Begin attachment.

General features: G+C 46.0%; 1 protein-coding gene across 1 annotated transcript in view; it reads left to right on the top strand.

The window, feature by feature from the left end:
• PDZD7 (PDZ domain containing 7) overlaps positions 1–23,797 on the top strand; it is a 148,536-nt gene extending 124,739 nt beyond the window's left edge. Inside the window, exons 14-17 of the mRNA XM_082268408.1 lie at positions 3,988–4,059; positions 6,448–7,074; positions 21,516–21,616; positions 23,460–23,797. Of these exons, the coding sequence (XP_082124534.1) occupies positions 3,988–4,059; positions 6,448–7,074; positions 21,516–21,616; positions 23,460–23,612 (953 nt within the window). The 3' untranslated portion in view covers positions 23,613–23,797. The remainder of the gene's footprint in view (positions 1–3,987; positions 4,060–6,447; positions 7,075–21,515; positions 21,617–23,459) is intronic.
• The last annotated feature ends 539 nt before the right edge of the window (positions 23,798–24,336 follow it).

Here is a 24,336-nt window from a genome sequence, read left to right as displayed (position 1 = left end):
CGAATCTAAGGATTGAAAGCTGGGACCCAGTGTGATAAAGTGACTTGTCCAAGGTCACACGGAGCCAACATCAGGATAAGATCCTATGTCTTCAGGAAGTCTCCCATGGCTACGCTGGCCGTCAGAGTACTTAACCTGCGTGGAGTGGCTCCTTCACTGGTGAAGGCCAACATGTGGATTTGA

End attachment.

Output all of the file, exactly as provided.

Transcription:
General features: G+C 46.0%; 1 protein-coding gene across 1 annotated transcript in view; it reads left to right on the top strand.

The window, feature by feature from the left end:
• PDZD7 (PDZ domain containing 7) overlaps positions 1–23,797 on the top strand; it is a 148,536-nt gene extending 124,739 nt beyond the window's left edge. Inside the window, exons 14-17 of the mRNA XM_082268408.1 lie at positions 3,988–4,059; positions 6,448–7,074; positions 21,516–21,616; positions 23,460–23,797. Of these exons, the coding sequence (XP_082124534.1) occupies positions 3,988–4,059; positions 6,448–7,074; positions 21,516–21,616; positions 23,460–23,612 (953 nt within the window). The 3' untranslated portion in view covers positions 23,613–23,797. The remainder of the gene's footprint in view (positions 1–3,987; positions 4,060–6,447; positions 7,075–21,515; positions 21,617–23,459) is intronic.
• The last annotated feature ends 539 nt before the right edge of the window (positions 23,798–24,336 follow it).

Here is a 24,336-nt window from a genome sequence, read left to right as displayed (position 1 = left end):
CGAATCTAAGGATTGAAAGCTGGGACCCAGTGTGATAAAGTGACTTGTCCAAGGTCACACGGAGCCAACATCAGGATAAGATCCTATGTCTTCAGGAAGTCTCCCATGGCTACGCTGGCCGTCAGAGTACTTAACCTGCGTGGAGTGGCTCCTTCACTGGTGAAGGCCAACATGTGGATTTGA